Writer-director Preston Sturges began writing his memoirs in February 1959 and finished the last chapter on August 6, in his room at the Algonquin Hotel. He died later the same afternoon. He was 60.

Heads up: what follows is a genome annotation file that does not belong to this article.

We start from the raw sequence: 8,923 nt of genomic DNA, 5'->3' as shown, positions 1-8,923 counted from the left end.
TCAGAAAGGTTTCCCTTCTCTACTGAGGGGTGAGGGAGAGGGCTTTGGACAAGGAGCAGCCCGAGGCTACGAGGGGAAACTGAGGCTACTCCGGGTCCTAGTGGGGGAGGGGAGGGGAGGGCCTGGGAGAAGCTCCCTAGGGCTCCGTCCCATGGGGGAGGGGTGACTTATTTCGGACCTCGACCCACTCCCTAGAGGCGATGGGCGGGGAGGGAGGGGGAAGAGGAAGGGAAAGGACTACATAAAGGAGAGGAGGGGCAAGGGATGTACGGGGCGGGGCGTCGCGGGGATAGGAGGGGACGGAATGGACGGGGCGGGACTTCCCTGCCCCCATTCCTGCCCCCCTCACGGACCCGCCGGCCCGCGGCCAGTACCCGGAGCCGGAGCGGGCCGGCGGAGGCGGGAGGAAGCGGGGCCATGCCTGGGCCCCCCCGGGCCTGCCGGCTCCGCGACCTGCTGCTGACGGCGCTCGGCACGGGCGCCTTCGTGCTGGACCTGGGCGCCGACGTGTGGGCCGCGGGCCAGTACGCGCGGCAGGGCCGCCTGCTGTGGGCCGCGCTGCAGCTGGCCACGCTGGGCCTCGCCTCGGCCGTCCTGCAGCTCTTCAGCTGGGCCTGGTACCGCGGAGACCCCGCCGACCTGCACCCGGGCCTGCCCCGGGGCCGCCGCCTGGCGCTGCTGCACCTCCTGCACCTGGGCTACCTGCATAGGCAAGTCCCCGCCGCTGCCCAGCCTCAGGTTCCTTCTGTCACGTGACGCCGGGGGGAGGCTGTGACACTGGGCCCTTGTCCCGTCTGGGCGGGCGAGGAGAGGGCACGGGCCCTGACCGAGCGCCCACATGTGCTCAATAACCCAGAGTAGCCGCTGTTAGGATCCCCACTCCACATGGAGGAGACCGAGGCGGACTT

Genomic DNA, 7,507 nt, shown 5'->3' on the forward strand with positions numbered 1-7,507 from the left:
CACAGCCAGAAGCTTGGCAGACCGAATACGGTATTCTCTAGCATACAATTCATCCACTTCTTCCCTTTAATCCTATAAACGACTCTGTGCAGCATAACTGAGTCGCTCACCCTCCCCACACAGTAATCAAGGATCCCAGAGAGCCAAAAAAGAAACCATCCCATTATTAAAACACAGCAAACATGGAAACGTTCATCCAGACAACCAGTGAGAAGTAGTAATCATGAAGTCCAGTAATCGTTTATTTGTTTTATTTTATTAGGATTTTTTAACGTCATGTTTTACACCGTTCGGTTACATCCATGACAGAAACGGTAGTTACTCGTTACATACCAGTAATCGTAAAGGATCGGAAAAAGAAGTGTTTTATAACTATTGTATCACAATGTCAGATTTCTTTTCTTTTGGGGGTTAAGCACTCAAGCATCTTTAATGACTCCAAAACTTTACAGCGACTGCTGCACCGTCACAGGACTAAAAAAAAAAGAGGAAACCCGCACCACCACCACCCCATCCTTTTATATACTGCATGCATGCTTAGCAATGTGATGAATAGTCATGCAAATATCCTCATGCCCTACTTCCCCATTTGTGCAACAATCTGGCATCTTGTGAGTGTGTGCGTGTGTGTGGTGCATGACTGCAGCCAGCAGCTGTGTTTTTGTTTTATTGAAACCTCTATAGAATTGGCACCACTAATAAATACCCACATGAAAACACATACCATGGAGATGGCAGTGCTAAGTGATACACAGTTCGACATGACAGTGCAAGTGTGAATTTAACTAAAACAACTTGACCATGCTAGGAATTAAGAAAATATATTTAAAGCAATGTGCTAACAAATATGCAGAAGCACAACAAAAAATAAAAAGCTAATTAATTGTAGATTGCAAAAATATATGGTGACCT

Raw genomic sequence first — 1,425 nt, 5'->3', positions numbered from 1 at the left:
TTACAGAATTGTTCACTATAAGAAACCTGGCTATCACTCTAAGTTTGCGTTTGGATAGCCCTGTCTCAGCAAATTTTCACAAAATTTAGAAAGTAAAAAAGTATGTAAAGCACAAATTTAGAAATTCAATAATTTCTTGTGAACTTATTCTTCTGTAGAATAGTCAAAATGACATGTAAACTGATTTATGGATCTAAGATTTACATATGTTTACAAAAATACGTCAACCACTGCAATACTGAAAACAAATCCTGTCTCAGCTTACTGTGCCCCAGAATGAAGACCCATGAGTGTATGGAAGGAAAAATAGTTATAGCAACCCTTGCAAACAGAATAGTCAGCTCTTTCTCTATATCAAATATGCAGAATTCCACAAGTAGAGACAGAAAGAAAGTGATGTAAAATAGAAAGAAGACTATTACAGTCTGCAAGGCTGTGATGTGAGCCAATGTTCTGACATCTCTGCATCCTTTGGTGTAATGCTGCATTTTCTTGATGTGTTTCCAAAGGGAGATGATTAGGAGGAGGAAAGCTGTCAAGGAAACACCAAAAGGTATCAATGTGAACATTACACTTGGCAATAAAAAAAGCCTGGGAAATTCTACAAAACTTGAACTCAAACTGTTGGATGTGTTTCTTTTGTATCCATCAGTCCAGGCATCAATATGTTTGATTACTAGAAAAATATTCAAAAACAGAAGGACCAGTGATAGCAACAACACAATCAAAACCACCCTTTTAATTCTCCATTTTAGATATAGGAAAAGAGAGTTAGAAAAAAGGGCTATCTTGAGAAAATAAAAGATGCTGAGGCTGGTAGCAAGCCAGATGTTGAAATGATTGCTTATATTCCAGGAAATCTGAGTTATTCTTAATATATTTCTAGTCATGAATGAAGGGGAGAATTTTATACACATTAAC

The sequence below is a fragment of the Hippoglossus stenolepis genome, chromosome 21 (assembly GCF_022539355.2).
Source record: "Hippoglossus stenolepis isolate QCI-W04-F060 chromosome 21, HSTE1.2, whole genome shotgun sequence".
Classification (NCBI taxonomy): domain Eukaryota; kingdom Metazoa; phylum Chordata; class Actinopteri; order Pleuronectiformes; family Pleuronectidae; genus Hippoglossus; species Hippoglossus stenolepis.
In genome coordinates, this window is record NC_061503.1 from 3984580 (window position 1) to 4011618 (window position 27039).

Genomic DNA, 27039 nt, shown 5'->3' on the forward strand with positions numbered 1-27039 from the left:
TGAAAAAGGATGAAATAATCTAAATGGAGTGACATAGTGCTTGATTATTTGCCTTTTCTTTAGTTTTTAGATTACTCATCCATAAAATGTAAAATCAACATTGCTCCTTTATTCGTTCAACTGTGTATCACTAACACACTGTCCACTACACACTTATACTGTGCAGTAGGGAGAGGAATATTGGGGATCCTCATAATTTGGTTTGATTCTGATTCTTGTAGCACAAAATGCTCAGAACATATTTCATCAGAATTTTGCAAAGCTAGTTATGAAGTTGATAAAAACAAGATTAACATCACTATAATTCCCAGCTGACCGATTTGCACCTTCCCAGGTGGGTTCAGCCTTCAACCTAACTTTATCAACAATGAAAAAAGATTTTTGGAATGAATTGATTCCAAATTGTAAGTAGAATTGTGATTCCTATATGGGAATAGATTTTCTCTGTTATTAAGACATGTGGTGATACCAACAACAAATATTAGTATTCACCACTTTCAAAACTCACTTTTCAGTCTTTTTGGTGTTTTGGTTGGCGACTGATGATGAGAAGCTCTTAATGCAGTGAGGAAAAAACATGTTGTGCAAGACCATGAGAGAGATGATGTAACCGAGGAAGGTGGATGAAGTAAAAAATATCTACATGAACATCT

He came from the American Midwest, but spent most of his childhood traipsing around Europe with his mother, who ran a string of upmarket perfumeries, and his mother's best friend Isadora Duncan. Preston's mother gave the famous dancer the scarf that got tangled in the spokes of her Bugatti and ended her life. One imagines a brittle upbringing full of madcap adventures and ironic outcomes. Sturges the wise-eyed youth observing the sophisticated open marriages and negotiated romances. This brilliant stuff became the fabric of his plays and screenplays and of the swift sequence of brilliant comedies he directed between 1940 and 1944. Most notably the films The Lady Eve, Sullivan's Travels and The Palm Beach Story, which he made in quick succession in 1941-42. Sturges appears four times in A Book of Ages.